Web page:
I’ve been unable to find a copy of the letter on their website – this seems like hush hush advocacy – but the report gives us a sense of its gist. Argues the group, Holyrood cannot legislate on assisted dying, because to do so would be to go beyond its jurisdiction, as fenced in by our old friend the Scotland Act and its ethical associate, the Human Rights Act. Section 29 of the Scotland Act provides that Acts of the Scottish Parliament shall not be law if they are outside the powers devolved. Care Not Killing undoubtedly have section 29(2)(d) in mind, which binds Holyrood over not to legislate incompatible with the rights afforded by the European Convention. The Presiding Officer becomes involved under section 31(2), which determines that Fergusson:
“shall, on or before the introduction of a Bill in the Parliament, decide whether or not in his view the provisions of the Bill would be within the legislative competence of the Parliament and state his decision.”
That is the technical detail. What seems to be the group’s substantive argument? Specifically, they reference Article 2 of the European Convention, which reads as follows –
Article 2 – Right to life
1. Everyone’s right to life shall be protected by law. No one shall be deprived of his life intentionally save in the execution of a sentence of a court following his conviction of a crime for which this penalty is provided by law.
2. Deprivation of life shall not be regarded as inflicted in contravention of this article when it results from the use of force which is no more than absolutely necessary:
a. in defence of any person from unlawful violence;
b. in order to effect a lawful arrest or to prevent the escape of a person lawfully detained;
c. in action lawfully taken for the purpose of quelling a riot or insurrection.
The group’s central point – that euthanasia is incompatible with Article 2 – has never, to my knowledge, been adjudicated on by the
“However, even if circumstances prevailing in a particular country which permitted assisted suicide were found not to infringe Article 2 of the Convention, that would not assist the applicant in this case, where the very different proposition – that the United Kingdom would be in breach of its obligations under Article 2 if it did not allow assisted suicide – has not been established.”
It is worth remembering that both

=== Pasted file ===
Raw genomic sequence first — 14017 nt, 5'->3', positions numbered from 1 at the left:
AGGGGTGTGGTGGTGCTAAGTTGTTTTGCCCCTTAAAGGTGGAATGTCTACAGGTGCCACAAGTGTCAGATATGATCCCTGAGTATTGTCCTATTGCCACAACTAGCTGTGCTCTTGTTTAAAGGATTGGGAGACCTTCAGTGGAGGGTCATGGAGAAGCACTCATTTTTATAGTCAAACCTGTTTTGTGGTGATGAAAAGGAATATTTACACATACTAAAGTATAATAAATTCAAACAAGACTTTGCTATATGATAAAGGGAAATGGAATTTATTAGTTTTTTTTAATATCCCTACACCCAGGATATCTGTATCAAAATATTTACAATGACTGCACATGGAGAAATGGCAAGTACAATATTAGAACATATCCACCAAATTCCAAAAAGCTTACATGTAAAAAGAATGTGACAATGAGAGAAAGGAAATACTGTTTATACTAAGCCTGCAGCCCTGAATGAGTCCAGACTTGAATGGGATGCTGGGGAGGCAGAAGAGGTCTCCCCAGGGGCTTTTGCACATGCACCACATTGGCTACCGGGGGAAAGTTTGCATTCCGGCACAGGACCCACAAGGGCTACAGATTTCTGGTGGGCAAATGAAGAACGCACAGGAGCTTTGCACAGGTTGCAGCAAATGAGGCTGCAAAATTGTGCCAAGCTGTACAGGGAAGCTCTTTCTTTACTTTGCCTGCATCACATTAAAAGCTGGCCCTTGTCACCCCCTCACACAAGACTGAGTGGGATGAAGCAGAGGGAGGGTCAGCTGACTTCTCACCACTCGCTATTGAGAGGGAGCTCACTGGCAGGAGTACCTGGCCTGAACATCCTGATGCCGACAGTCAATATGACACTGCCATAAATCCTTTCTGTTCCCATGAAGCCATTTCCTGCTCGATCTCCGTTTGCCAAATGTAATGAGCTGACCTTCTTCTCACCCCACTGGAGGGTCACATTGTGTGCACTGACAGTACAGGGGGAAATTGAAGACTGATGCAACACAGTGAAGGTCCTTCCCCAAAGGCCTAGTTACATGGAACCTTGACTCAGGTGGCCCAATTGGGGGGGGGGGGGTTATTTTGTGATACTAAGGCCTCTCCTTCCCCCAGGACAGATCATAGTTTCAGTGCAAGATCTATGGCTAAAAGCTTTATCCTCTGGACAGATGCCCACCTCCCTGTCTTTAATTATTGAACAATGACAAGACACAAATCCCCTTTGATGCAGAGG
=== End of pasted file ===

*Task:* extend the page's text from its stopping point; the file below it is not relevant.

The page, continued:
“It is worth dwelling on some of the arguments put forward by the Belgian Conseil d’Etat, (
Supreme Administrative Court) which underlie its conclusion that the bill (now law) on euthanasia was not incompatible with the provisions of the European Convention on Human Rights. The Court noted in particular, after analysis of the relevant jurisprudence of the European Court of Human Rights, that the positive obligation incumbent on Parties to protect the right to life must be balanced notably against the individual’s right of self-determination.
This meant that the obligation of the authorities to protect the right to life (Article 2) must be balanced against the right of the individual to be protected from inhuman treatment or punishment (Article 3) and against his or her right to physical and moral integrity, deriving from the right to respect for private life (Article 8). The Convention offered no guidance as to how this conflict between fundamental rights should be resolved.”
Further, a quick search on the internet revealed this post from the Dutch authorities, vindicating their view that the article and their provisions on euthanasia are compatible. To paraphrase Clausewitz, Care Not Killing’s letter seems like a pretty rum attempt to use law as another means of doing politics. Significantly so, since as the above analysis hopefully makes clear, their case for incompatibility isn’t strong. In that context, their suggestion that “MSPs would be acting outwith the parliament’s jurisdiction if they even debated the proposed bill” is a scandalous bit of scaremongering. Don’t win the argument on the floor – simply silence everyone. So it begins - only a little sooner than I expected.